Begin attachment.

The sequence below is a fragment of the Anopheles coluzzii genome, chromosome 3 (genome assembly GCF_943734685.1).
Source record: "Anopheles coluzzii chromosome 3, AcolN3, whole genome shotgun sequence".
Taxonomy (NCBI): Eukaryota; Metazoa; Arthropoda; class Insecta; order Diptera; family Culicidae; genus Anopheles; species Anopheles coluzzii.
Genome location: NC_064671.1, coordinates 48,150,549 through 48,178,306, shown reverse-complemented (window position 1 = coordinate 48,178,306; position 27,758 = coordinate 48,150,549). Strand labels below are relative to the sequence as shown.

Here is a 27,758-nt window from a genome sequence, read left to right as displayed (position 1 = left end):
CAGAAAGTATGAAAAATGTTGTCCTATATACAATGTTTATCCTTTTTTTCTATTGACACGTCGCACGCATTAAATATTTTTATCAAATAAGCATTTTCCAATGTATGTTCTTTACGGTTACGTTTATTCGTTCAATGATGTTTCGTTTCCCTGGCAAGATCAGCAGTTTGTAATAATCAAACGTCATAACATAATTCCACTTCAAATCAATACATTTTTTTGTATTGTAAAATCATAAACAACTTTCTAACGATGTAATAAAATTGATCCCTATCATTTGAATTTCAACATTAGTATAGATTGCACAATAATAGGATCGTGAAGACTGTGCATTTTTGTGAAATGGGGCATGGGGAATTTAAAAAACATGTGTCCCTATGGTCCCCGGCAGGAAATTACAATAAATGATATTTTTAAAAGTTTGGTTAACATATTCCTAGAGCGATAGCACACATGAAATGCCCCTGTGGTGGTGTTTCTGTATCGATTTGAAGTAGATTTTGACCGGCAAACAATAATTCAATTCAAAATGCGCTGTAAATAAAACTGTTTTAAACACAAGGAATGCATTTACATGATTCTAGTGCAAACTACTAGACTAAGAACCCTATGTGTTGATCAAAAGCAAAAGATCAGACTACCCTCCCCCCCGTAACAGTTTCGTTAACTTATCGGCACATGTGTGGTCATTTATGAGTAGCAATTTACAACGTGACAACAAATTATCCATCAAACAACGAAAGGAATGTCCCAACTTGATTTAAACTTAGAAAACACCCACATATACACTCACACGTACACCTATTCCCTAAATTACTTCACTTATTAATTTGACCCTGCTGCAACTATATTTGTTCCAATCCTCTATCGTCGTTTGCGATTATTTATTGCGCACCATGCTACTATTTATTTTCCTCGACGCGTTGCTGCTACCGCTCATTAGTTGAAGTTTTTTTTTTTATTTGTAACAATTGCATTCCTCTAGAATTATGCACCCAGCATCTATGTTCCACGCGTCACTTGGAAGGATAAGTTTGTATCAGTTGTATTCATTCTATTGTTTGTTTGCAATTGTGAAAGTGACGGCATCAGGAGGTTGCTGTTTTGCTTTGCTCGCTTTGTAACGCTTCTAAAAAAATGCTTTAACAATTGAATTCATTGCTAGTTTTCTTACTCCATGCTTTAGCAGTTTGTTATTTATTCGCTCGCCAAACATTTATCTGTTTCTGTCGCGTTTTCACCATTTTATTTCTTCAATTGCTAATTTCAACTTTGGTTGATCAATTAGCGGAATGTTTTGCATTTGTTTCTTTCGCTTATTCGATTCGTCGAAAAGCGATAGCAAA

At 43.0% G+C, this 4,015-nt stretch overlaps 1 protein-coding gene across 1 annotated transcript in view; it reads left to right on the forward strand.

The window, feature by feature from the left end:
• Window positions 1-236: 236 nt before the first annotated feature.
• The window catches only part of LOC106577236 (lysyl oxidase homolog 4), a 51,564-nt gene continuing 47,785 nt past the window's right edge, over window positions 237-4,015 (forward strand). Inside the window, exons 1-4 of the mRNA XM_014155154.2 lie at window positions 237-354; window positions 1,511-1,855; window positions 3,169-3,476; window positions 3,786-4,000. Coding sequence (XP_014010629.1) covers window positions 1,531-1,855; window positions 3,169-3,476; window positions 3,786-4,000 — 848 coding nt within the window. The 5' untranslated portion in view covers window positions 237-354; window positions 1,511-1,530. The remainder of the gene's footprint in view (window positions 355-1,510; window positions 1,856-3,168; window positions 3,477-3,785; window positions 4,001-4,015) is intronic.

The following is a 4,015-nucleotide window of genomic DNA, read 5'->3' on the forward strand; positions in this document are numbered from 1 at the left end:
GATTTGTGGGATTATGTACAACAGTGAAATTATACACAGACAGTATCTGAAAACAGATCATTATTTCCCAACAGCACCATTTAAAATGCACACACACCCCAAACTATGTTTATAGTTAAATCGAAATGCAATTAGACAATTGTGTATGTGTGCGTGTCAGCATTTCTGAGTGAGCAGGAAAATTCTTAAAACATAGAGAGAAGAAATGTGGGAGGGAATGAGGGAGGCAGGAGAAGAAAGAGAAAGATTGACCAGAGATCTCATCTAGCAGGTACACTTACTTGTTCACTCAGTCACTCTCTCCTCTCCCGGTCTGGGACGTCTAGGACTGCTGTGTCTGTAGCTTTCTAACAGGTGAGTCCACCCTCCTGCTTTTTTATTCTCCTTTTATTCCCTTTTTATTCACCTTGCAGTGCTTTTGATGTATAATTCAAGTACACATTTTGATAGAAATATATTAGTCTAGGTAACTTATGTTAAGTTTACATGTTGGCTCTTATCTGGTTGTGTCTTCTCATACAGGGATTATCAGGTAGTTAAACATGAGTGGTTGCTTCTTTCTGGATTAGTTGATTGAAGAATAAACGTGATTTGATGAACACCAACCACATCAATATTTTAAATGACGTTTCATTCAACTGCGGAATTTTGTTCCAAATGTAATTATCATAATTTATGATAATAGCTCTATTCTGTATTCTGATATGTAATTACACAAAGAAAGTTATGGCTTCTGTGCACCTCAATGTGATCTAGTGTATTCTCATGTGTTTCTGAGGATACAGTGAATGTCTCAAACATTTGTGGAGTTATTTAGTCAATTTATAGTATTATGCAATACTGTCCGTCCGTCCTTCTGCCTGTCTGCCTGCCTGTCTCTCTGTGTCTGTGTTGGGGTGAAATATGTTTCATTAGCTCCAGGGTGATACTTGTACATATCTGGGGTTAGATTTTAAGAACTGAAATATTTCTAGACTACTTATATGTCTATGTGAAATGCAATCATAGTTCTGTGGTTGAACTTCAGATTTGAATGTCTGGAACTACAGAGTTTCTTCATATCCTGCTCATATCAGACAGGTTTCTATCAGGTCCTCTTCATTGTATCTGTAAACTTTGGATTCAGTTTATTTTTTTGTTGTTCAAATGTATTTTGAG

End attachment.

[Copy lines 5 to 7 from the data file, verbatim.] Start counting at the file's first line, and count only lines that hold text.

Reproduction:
Here is a 27,758-nt window from a genome sequence, read left to right as displayed (position 1 = left end):
CAGAAAGTATGAAAAATGTTGTCCTATATACAATGTTTATCCTTTTTTTCTATTGACACGTCGCACGCATTAAATATTTTTATCAAATAAGCATTTTCCAATGTATGTTCTTTACGGTTACGTTTATTCGTTCAATGATGTTTCGTTTCCCTGGCAAGATCAGCAGTTTGTAATAATCAAACGTCATAACATAATTCCACTTCAAATCAATACATTTTTTTGTATTGTAAAATCATAAACAACTTTCTAACGATGTAATAAAATTGATCCCTATCATTTGAATTTCAACATTAGTATAGATTGCACAATAATAGGATCGTGAAGACTGTGCATTTTTGTGAAATGGGGCATGGGGAATTTAAAAAACATGTGTCCCTATGGTCCCCGGCAGGAAATTACAATAAATGATATTTTTAAAAGTTTGGTTAACATATTCCTAGAGCGATAGCACACATGAAATGCCCCTGTGGTGGTGTTTCTGTATCGATTTGAAGTAGATTTTGACCGGCAAACAATAATTCAATTCAAAATGCGCTGTAAATAAAACTGTTTTAAACACAAGGAATGCATTTACATGATTCTAGTGCAAACTACTAGACTAAGAACCCTATGTGTTGATCAAAAGCAAAAGATCAGACTACCCTCCCCCCCGTAACAGTTTCGTTAACTTATCGGCACATGTGTGGTCATTTATGAGTAGCAATTTACAACGTGACAACAAATTATCCATCAAACAACGAAAGGAATGTCCCAACTTGATTTAAACTTAGAAAACACCCACATATACACTCACACGTACACCTATTCCCTAAATTACTTCACTTATTAATTTGACCCTGCTGCAACTATATTTGTTCCAATCCTCTATCGTCGTTTGCGATTATTTATTGCGCACCATGCTACTATTTATTTTCCTCGACGCGTTGCTGCTACCGCTCATTAGTTGAAGTTTTTTTTTTTATTTGTAACAATTGCATTCCTCTAGAATTATGCACCCAGCATCTATGTTCCACGCGTCACTTGGAAGGATAAGTTTGTATCAGTTGTATTCATTCTATTGTTTGTTTGCAATTGTGAAAGTGACGGCATCAGGAGGTTGCTGTTTTGCTTTGCTCGCTTTGTAACGCTTCTAAAAAAATGCTTTAACAATTGAATTCATTGCTAGTTTTCTTACTCCATGCTTTAGCAGTTTGTTATTTATTCGCTCGCCAAACATTTATCTGTTTCTGTCGCGTTTTCACCATTTTATTTCTTCAATTGCTAATTTCAACTTTGGTTGATCAATTAGCGGAATGTTTTGCATTTGTTTCTTTCGCTTATTCGATTCGTCGAAAAGCGATAGCAAA

At 43.0% G+C, this 4,015-nt stretch overlaps 1 protein-coding gene across 1 annotated transcript in view; it reads left to right on the forward strand.